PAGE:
CreateNewBlock() has this code:
3368 uint64 nBlockSize = 1000;
3369 int nBlockSigOps = 100;
3370 while (!mapPriority.empty())
3372 // Take highest priority transaction off priority queue
3373 double dPriority = -(*mapPriority.begin()).first;
3374 CTransaction& tx = *(*mapPriority.begin()).second;
3377 // Size limits
3378 unsigned int nTxSize = ::GetSerializeSize(tx, SER_NETWORK);
3379 if (nBlockSize + nTxSize >= MAX_BLOCK_SIZE_GEN)
3381 int nTxSigOps = tx.GetSigOpCount();
3382 if (nBlockSigOps + nTxSigOps >= MAX_BLOCK_SIGOPS)
3385 // Transaction fee required depends on block size
3386 bool fAllowFree = (nBlockSize + nTxSize < 4000 || dPriority > COIN * 144 / 250);
3387 int64 nMinFee = tx.GetMinFee(nBlockSize, fAllowFree);
The last couple of lines here relate to one of the free-transaction rules: if the size counting the new tx is < 4000 then it is eligible to pay no tx fee.
I wanted to point out the first line, which initializes nBlockSize to 1000. It means there is only 3000 bytes reserved for free transactions, not 4K as often stated.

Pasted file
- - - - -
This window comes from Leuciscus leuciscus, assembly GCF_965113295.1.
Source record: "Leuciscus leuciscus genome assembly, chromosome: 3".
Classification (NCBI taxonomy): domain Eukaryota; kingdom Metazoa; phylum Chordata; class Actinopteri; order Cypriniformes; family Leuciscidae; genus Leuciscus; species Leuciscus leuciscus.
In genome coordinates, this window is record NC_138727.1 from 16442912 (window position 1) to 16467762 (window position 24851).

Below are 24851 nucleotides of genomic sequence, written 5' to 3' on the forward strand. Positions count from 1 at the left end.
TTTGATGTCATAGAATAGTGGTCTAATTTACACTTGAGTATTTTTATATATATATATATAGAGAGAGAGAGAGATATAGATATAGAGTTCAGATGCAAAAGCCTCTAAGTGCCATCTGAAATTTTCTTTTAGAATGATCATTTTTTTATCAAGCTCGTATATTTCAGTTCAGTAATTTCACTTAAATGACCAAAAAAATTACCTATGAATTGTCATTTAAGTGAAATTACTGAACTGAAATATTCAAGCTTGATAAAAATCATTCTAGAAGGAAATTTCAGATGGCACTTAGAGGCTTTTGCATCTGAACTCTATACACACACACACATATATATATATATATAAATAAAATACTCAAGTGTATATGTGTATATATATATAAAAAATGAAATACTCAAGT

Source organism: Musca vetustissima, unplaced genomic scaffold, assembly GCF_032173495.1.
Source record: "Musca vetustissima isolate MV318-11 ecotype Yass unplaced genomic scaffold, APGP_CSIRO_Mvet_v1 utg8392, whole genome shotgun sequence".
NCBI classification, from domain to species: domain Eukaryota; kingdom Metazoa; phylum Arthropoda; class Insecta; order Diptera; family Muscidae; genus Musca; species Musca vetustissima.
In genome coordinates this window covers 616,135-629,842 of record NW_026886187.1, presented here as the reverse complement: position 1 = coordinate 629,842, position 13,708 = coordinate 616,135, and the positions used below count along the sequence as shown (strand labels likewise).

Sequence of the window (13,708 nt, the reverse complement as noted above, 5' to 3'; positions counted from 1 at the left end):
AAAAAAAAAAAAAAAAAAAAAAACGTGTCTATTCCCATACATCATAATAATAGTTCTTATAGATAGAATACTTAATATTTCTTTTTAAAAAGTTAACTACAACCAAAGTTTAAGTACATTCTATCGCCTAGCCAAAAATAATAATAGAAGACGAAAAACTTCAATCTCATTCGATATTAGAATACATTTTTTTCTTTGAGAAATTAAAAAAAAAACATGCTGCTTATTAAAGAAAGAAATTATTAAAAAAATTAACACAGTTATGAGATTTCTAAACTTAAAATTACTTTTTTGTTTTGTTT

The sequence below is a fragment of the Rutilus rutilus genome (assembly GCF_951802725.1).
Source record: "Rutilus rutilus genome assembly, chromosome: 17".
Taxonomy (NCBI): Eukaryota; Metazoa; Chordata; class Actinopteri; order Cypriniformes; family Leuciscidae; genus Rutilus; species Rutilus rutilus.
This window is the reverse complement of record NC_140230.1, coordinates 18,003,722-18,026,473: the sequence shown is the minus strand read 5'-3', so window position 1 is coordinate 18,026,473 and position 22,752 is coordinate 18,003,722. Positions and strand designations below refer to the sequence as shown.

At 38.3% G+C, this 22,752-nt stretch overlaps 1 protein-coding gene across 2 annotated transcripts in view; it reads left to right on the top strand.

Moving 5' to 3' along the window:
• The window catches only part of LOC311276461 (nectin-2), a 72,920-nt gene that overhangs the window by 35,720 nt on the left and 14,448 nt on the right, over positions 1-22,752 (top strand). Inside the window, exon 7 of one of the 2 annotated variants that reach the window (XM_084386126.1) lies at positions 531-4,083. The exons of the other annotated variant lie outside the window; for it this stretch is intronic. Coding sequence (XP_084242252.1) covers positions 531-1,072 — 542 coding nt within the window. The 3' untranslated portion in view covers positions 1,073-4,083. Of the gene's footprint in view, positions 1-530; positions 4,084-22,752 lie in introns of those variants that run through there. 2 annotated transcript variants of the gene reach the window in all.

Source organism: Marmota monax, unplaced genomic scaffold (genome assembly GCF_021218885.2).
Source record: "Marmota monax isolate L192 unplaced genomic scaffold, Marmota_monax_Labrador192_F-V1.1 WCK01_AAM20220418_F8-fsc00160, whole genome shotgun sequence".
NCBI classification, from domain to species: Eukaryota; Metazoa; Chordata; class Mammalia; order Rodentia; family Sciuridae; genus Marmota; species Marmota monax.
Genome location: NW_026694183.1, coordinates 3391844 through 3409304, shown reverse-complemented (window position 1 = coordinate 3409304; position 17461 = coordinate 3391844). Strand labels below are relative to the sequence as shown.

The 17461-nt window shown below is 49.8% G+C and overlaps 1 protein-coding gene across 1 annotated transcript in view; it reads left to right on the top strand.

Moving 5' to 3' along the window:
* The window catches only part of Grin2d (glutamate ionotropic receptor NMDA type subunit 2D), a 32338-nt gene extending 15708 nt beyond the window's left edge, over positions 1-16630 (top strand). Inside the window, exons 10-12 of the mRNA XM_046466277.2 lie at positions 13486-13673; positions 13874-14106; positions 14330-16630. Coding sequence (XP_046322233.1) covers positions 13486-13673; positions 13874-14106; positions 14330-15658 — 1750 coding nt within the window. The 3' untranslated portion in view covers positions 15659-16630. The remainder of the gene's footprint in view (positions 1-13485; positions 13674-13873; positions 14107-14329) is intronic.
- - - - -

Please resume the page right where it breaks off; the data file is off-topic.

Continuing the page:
dPriority for a tx is calculated as sum over all input transactions of the input value times its depth, divided by tx size in bytes. This is compared above with 144/250, in units of bitcoins. 250 is about the size of a simple transaction, so to be eligible for no tx fees beyond the 3000 bytes area, the average depth of the inputs times the tx value must be > 144 btc (more for complex transactions with many inputs). If so, the GetMinFee() function allows up to 27K of space.
A special case is transactions with input(s) not in blocks. These don't contribute to priority, as though depth==0. If all the inputs are not in blocks, then dPriority will be zero, and the tx can go into the block only if its predecessors have got into the block.
If someone sends out a bunch of transactions quickly, such that each one depends on the one before, then all but possibly the first will have dPriority zero. With no tx fees, only about 12 can get into the 3K free area. If there are other transactions around, there will be room for fewer.
I do see a pattern of blocks about 3.1K in size with about 12 transaction. Also there have been reports of chains of transactions, each dependent on the previous, getting into consecutive blocks, one per block. This might be because with each new block, (only) the next tx in the chain gets nonzero dPriority.